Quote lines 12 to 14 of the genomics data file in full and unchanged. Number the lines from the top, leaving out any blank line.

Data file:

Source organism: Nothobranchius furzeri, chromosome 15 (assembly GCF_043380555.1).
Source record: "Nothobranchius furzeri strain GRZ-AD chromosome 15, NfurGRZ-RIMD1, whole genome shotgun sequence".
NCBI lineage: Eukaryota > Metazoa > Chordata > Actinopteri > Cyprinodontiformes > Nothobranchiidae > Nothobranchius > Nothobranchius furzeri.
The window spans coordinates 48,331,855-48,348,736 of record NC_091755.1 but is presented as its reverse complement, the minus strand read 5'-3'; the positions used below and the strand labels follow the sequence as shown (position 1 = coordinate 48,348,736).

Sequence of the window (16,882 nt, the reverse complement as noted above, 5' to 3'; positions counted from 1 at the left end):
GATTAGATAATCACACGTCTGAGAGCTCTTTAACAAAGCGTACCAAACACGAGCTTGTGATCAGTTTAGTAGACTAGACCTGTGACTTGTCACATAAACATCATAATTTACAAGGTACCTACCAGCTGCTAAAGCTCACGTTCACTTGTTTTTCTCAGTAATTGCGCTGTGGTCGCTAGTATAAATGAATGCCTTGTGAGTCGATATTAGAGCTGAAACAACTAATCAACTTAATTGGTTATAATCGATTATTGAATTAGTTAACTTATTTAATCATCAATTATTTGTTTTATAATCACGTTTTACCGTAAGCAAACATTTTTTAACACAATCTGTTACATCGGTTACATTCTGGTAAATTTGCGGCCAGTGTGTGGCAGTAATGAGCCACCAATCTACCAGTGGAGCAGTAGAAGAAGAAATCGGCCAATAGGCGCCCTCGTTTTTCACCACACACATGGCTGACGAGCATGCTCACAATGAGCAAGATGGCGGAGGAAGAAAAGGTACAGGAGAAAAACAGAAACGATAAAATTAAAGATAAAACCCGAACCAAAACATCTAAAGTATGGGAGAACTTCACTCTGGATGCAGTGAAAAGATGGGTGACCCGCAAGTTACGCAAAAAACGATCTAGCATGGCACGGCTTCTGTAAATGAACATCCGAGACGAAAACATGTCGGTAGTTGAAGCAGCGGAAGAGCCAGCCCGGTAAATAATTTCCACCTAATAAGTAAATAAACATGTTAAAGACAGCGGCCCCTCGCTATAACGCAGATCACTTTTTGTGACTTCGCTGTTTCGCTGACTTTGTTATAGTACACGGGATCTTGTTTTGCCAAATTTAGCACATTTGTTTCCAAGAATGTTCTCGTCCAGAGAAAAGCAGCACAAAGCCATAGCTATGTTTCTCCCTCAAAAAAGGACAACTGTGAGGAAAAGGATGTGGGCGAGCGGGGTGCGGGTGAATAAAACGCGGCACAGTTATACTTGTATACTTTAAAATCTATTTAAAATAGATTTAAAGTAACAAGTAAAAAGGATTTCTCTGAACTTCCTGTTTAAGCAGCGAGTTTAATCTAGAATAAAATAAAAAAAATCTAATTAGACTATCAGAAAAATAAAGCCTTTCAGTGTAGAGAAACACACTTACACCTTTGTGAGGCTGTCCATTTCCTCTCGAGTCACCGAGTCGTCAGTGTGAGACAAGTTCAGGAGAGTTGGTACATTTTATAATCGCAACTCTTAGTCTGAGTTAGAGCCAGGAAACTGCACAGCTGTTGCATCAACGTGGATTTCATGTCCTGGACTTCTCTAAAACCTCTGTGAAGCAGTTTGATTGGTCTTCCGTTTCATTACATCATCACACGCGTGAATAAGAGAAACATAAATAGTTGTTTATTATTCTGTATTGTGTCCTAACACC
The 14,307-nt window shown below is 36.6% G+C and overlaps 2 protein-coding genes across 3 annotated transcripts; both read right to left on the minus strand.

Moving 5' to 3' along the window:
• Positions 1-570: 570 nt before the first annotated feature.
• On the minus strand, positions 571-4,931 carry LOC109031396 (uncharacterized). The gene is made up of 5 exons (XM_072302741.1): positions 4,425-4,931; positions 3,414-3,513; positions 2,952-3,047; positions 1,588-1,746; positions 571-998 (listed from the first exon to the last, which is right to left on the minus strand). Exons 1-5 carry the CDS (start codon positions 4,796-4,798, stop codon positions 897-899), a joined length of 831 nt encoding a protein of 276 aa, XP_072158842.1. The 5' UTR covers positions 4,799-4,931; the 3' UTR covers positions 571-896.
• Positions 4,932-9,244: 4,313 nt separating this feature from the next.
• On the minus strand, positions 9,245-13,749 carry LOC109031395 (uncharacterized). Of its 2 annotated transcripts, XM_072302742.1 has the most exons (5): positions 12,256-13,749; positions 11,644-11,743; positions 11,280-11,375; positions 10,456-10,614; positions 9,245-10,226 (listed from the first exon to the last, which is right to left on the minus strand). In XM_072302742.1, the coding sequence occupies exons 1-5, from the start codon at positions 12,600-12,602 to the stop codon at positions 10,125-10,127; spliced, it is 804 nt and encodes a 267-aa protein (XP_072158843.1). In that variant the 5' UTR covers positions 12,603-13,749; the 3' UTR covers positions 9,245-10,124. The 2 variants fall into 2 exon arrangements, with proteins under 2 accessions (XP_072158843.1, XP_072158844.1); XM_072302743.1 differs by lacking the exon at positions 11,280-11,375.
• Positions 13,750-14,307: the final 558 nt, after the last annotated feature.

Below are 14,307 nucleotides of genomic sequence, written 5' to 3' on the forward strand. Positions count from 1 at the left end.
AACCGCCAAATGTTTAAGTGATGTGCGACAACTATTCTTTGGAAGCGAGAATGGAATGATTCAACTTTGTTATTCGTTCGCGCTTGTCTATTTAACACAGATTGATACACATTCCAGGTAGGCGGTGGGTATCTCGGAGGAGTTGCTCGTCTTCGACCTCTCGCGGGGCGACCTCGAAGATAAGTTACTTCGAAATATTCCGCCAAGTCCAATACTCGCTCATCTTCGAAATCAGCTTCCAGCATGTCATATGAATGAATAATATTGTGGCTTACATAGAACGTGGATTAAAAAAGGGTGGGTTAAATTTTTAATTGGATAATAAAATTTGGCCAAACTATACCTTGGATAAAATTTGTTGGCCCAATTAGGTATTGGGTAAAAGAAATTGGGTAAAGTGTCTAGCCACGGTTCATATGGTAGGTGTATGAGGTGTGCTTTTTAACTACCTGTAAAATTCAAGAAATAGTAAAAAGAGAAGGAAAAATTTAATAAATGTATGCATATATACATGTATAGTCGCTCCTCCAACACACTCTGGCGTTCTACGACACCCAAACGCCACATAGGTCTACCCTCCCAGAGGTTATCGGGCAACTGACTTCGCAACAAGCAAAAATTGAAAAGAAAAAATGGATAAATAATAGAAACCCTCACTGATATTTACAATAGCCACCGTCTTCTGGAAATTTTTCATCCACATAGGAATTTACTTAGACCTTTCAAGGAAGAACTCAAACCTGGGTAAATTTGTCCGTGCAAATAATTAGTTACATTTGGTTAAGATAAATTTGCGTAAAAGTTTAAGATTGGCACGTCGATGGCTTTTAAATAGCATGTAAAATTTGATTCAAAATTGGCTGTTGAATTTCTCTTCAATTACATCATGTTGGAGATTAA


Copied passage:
• On the minus strand, positions 9,245-13,749 carry LOC109031395 (uncharacterized). Of its 2 annotated transcripts, XM_072302742.1 has the most exons (5): positions 12,256-13,749; positions 11,644-11,743; positions 11,280-11,375; positions 10,456-10,614; positions 9,245-10,226 (listed from the first exon to the last, which is right to left on the minus strand). In XM_072302742.1, the coding sequence occupies exons 1-5, from the start codon at positions 12,600-12,602 to the stop codon at positions 10,125-10,127; spliced, it is 804 nt and encodes a 267-aa protein (XP_072158843.1). In that variant the 5' UTR covers positions 12,603-13,749; the 3' UTR covers positions 9,245-10,124. The 2 variants fall into 2 exon arrangements, with proteins under 2 accessions (XP_072158843.1, XP_072158844.1); XM_072302743.1 differs by lacking the exon at positions 11,280-11,375.
• Positions 13,750-14,307: the final 558 nt, after the last annotated feature.

Below are 14,307 nucleotides of genomic sequence, written 5' to 3' on the forward strand. Positions count from 1 at the left end.